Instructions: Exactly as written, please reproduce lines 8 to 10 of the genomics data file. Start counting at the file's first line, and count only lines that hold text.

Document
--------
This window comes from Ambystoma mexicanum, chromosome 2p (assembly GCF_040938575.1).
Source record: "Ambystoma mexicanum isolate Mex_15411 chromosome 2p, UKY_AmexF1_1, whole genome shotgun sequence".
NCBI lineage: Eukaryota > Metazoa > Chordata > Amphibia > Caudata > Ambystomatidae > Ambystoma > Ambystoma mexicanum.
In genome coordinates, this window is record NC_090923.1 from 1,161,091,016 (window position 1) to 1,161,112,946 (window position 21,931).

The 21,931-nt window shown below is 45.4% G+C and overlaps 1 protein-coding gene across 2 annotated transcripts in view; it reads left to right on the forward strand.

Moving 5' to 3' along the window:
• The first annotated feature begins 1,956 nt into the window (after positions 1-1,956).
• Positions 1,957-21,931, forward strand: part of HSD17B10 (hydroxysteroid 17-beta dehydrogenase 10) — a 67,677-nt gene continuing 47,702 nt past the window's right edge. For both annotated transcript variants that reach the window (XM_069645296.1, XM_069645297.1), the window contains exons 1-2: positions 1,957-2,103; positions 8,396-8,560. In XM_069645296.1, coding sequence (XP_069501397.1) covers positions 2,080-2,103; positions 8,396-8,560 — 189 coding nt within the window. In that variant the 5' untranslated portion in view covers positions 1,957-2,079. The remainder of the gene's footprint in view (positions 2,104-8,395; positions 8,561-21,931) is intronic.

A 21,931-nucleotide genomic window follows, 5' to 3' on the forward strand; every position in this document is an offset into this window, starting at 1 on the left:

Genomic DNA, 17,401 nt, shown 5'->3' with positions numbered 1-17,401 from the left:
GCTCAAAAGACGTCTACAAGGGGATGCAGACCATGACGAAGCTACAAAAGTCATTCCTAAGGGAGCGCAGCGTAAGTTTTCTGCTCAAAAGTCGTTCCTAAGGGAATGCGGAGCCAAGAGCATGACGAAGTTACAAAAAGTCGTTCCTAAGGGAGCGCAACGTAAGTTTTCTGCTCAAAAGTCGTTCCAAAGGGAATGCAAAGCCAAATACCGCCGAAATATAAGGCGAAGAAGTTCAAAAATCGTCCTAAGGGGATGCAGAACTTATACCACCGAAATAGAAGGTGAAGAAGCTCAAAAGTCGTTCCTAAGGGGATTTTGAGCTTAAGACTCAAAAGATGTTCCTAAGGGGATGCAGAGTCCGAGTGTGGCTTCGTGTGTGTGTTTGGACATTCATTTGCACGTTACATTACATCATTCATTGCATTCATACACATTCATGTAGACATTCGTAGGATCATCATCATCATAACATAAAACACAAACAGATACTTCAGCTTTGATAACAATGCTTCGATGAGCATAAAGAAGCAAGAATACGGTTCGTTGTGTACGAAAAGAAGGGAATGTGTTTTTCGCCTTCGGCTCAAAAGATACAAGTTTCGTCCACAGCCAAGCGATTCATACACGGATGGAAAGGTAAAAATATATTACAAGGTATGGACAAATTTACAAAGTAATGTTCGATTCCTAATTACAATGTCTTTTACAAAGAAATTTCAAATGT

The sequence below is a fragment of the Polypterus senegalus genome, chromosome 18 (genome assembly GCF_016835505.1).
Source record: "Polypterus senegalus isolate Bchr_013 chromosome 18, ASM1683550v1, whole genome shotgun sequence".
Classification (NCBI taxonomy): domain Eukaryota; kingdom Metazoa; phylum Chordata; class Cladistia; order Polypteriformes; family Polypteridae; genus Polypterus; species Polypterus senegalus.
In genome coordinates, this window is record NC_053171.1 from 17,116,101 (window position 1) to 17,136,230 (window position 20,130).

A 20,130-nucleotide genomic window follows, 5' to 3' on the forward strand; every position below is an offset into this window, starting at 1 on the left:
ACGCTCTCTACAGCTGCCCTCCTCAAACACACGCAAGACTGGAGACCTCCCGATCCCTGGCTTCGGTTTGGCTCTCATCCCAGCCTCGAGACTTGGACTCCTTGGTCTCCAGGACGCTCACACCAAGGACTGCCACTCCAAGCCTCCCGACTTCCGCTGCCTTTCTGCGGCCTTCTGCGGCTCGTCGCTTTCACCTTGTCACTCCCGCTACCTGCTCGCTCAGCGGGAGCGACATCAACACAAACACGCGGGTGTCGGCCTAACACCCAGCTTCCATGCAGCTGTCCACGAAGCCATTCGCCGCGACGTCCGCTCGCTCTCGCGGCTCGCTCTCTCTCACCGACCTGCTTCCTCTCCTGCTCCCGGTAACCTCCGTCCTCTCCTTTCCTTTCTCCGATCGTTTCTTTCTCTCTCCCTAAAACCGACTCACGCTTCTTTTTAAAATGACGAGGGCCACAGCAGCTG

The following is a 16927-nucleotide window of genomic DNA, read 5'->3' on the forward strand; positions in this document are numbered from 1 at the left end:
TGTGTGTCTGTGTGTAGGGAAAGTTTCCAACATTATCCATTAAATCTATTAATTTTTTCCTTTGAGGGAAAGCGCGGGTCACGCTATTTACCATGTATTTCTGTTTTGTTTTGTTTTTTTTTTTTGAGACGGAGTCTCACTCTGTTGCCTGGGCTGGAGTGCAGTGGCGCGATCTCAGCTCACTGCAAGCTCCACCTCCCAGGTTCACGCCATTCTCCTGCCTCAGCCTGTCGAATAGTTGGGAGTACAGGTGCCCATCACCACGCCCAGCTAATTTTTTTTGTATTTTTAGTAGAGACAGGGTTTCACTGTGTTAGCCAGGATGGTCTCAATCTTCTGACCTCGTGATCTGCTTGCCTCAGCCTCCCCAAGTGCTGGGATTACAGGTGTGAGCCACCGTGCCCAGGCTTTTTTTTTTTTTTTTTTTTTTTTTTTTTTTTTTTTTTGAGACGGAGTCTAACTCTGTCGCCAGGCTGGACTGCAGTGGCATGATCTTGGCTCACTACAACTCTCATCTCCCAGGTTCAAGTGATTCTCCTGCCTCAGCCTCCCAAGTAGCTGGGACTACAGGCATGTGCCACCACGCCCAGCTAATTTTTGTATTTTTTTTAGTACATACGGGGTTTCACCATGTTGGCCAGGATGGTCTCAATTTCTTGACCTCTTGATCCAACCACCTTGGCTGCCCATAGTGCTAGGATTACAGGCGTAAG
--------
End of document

• Positions 1,957-21,931, forward strand: part of HSD17B10 (hydroxysteroid 17-beta dehydrogenase 10) — a 67,677-nt gene continuing 47,702 nt past the window's right edge. For both annotated transcript variants that reach the window (XM_069645296.1, XM_069645297.1), the window contains exons 1-2: positions 1,957-2,103; positions 8,396-8,560. In XM_069645296.1, coding sequence (XP_069501397.1) covers positions 2,080-2,103; positions 8,396-8,560 — 189 coding nt within the window. In that variant the 5' untranslated portion in view covers positions 1,957-2,079. The remainder of the gene's footprint in view (positions 2,104-8,395; positions 8,561-21,931) is intronic.

A 21,931-nucleotide genomic window follows, 5' to 3' on the forward strand; every position in this document is an offset into this window, starting at 1 on the left:

Genomic DNA, 17,401 nt, shown 5'->3' with positions numbered 1-17,401 from the left: